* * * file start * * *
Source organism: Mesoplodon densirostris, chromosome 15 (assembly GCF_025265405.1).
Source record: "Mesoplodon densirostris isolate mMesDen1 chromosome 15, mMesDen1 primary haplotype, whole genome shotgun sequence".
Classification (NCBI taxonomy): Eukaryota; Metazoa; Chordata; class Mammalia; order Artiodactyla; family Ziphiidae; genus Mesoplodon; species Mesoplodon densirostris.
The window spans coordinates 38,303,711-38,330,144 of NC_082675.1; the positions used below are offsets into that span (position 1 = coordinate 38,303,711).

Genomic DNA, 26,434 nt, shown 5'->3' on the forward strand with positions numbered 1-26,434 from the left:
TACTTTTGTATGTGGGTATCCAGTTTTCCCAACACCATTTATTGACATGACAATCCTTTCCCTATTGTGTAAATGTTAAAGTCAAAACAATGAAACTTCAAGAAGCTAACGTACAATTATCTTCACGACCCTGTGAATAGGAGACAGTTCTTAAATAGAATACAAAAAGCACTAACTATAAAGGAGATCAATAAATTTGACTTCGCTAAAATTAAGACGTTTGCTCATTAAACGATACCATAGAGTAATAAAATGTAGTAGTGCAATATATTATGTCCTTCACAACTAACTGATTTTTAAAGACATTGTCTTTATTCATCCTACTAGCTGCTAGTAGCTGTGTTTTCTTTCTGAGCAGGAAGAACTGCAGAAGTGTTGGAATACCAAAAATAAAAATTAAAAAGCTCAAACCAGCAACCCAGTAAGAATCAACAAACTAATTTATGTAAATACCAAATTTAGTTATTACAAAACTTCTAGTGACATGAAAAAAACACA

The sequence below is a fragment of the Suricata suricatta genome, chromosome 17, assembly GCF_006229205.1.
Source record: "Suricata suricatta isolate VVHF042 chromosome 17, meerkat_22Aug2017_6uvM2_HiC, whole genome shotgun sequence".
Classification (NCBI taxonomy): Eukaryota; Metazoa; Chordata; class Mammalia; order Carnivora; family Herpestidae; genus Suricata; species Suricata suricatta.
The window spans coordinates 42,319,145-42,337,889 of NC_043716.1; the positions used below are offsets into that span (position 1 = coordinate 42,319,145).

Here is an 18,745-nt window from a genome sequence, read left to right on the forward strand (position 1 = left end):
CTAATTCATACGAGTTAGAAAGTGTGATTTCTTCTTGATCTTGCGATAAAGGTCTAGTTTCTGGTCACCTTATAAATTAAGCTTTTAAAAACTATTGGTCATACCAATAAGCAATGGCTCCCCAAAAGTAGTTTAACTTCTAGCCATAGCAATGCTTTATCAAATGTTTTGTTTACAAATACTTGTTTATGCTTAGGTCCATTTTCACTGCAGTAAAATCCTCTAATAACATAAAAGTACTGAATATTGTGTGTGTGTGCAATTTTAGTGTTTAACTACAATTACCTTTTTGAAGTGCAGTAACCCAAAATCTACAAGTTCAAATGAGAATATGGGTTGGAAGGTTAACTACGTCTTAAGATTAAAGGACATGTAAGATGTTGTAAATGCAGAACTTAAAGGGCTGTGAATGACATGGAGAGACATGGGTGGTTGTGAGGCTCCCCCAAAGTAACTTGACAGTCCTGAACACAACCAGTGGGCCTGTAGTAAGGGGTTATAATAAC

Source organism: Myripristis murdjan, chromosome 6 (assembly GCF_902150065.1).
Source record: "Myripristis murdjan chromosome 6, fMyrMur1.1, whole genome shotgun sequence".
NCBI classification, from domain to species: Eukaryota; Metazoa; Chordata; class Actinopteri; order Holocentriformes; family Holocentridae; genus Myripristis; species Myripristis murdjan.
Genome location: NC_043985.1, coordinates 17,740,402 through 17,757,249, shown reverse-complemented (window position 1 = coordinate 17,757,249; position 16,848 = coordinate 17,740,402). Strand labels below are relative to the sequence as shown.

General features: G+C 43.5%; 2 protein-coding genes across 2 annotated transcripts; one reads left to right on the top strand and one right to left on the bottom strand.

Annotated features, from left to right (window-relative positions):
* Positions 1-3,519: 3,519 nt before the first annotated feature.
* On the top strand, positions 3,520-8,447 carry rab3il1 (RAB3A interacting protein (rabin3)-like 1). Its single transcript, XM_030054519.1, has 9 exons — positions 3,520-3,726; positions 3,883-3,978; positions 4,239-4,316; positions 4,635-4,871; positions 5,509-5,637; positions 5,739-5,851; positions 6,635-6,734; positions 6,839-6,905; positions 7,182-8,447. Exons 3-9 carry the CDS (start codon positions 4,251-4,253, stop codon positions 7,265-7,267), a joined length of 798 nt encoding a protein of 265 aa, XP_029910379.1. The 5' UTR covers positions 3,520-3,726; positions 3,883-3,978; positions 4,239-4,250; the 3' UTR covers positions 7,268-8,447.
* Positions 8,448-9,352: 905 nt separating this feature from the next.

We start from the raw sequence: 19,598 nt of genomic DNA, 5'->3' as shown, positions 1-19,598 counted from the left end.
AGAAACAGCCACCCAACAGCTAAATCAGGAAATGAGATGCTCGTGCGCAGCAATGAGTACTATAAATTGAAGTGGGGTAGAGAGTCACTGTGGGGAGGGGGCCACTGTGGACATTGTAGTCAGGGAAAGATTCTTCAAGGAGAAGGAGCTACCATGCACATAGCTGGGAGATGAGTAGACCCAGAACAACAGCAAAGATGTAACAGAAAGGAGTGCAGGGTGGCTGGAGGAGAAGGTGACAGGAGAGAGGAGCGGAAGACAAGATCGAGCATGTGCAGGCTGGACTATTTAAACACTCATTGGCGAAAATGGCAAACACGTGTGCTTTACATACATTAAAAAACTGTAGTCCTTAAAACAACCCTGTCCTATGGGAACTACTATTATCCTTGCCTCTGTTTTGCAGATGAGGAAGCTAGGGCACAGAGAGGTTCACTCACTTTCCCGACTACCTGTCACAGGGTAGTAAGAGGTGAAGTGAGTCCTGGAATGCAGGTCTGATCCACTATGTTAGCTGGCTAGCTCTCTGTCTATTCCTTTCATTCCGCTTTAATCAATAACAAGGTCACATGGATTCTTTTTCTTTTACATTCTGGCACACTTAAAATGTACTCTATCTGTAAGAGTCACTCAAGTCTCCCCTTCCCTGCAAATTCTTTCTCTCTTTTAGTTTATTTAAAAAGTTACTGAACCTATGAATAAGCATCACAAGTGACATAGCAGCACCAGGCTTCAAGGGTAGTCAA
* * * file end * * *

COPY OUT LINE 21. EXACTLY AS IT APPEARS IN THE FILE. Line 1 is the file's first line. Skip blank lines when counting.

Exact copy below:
* Positions 8,448-9,352: 905 nt separating this feature from the next.